but it will re surface according to the article I read by a lawyer. I'm not arguing for or against anything just telling you about what I've read and discussed amongst my friends-

  7. #20
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    Quote Originally Posted by snoc653 View Post
    My .02......This was a terrible tragedy, but if you are at an air race you should know that if something breaks it is coming down. Enter at your own risk. If something comes off a plane, it will be coming down. ENTER AT YOUR OWN RISK. And unless you are flying the plane, once you've entered your risk is out of your control. There is nothing you can do about the risk so accept it or leave.

    As for the AFT CG comments, unless they've redesignated the propeller to be the aft of the plane, the aft has always been at the rear. So the elevator trim tab (on the back of the plane) coming off (removing weight from) the aft of plane would not shift the CG Aft. It would shift it forward. It would affect the total lift and the relative lift vector of the plane but that is not CG.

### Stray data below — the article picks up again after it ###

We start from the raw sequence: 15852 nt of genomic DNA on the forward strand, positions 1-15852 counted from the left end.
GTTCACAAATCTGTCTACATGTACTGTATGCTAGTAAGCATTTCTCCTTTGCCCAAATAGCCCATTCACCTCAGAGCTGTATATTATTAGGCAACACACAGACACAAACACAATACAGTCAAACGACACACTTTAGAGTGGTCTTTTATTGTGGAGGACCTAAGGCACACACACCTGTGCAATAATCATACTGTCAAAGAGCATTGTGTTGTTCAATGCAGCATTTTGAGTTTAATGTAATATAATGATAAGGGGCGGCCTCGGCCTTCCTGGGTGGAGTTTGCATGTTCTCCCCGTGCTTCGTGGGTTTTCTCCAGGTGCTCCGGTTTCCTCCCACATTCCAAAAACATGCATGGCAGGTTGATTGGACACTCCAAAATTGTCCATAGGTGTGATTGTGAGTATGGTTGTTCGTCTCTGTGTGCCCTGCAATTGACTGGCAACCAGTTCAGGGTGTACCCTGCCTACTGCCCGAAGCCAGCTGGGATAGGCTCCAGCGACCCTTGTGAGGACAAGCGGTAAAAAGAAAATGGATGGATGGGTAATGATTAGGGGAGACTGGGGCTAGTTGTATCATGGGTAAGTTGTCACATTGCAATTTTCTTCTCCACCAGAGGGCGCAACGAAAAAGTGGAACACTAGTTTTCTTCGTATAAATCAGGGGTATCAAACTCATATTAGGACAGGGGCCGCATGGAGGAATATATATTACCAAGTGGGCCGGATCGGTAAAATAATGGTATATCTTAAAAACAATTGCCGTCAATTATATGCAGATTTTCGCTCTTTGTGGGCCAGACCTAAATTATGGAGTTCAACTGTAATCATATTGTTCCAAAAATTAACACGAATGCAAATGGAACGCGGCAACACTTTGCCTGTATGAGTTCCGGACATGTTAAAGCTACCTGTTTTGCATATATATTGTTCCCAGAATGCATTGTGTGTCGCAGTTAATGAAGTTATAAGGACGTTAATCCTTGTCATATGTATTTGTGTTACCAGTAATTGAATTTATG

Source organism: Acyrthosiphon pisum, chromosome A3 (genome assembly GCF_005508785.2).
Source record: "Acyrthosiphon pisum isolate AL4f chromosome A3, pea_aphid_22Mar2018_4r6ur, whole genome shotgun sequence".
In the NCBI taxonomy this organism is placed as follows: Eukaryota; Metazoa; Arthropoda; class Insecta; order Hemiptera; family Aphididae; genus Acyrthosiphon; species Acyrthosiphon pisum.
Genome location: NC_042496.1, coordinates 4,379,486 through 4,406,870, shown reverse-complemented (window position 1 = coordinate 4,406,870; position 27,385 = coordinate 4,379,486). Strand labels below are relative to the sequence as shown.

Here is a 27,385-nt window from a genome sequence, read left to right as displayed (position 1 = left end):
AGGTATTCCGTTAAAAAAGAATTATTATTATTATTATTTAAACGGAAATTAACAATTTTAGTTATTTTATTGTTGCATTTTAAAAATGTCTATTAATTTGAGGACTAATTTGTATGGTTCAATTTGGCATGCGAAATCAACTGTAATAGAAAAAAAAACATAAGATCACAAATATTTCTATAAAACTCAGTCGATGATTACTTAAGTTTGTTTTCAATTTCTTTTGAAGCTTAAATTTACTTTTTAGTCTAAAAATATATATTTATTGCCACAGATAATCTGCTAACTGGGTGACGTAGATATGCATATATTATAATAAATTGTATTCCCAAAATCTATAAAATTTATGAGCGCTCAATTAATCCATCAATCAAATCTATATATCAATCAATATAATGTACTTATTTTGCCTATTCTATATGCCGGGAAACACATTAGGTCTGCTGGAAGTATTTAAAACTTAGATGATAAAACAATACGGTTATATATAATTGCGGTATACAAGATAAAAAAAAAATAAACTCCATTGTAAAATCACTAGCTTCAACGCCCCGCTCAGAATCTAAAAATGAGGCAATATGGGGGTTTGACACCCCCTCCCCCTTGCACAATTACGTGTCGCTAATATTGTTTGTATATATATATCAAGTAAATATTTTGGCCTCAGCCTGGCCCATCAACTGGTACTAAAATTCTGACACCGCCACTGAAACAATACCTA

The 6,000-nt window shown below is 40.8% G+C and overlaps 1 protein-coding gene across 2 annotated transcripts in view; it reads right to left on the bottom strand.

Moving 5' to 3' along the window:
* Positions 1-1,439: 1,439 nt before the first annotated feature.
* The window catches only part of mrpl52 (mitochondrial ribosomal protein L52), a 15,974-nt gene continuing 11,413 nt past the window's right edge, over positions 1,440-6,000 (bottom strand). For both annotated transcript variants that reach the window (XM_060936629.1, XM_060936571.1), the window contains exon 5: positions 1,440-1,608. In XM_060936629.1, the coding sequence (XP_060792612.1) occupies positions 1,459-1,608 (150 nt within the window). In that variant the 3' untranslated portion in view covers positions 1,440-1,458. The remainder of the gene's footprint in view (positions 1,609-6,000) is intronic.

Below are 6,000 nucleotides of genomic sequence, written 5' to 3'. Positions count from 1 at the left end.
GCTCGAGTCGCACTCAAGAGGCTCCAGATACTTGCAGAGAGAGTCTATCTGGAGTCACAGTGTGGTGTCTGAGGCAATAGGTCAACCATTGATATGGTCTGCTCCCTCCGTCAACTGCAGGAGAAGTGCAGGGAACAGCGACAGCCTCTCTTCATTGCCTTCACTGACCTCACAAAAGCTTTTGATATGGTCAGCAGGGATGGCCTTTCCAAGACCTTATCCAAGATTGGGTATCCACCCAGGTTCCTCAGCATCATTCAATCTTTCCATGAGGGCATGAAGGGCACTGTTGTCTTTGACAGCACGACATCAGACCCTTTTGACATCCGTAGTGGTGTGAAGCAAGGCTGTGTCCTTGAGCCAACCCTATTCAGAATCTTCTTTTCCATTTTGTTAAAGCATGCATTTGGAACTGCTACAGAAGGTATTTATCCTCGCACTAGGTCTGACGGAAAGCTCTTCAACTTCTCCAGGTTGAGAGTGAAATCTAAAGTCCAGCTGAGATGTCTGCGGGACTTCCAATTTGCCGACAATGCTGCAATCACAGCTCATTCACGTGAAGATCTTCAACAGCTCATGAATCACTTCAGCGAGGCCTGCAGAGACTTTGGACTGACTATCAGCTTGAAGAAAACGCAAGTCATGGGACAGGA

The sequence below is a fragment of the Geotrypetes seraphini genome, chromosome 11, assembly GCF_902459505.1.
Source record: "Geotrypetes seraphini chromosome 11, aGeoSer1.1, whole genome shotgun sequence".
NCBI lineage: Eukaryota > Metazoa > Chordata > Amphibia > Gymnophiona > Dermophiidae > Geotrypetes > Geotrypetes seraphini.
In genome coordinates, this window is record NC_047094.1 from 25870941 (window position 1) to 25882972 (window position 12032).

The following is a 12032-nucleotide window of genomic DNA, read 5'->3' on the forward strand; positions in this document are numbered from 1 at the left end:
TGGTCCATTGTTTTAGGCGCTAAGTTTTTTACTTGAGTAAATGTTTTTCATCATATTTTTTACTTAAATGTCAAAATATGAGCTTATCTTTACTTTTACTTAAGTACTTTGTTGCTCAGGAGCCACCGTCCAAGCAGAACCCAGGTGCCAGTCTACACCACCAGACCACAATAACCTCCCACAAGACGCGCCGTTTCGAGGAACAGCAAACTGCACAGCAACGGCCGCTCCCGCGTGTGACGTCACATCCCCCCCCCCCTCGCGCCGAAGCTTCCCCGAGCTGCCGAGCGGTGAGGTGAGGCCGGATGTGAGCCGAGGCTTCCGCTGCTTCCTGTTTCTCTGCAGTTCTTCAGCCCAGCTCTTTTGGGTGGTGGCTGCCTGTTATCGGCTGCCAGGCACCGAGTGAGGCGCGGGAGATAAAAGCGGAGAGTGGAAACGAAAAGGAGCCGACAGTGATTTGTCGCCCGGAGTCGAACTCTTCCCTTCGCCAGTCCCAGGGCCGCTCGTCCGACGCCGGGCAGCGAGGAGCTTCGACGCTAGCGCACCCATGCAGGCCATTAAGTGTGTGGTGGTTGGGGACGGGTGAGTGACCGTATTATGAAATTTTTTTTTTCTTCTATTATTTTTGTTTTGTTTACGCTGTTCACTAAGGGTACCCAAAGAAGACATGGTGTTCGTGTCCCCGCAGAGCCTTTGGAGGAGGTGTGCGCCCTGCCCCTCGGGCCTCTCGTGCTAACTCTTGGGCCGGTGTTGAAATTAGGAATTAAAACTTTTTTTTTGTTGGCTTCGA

The trim tab being shaved down, would tend to minimize the effect of loss of a trim tab as the tab would be less efective. As the plane flew faster than originally designed, less trim tab was required to generate the same lifting force. These planes are designed to the Nth degree to wring every fraction of a knot of speed out of them. It had no more, nor no less trim tab than it needed, until one came off.

    Now at the speed they fly, the loss of lifting surface on the tail would cause the nose to pitch up. From what I've read it is probable that the pich up generated enough Gs to cause the pilot to black out. The plane was probably flyable without the trim tab, but not without a concious pilot. It was a tragedy, and certainly should not be drug through the mud of the legal battles. But even more so, it shouldn't be subjected to sensless guesstimates as to the cause and reason for the accident.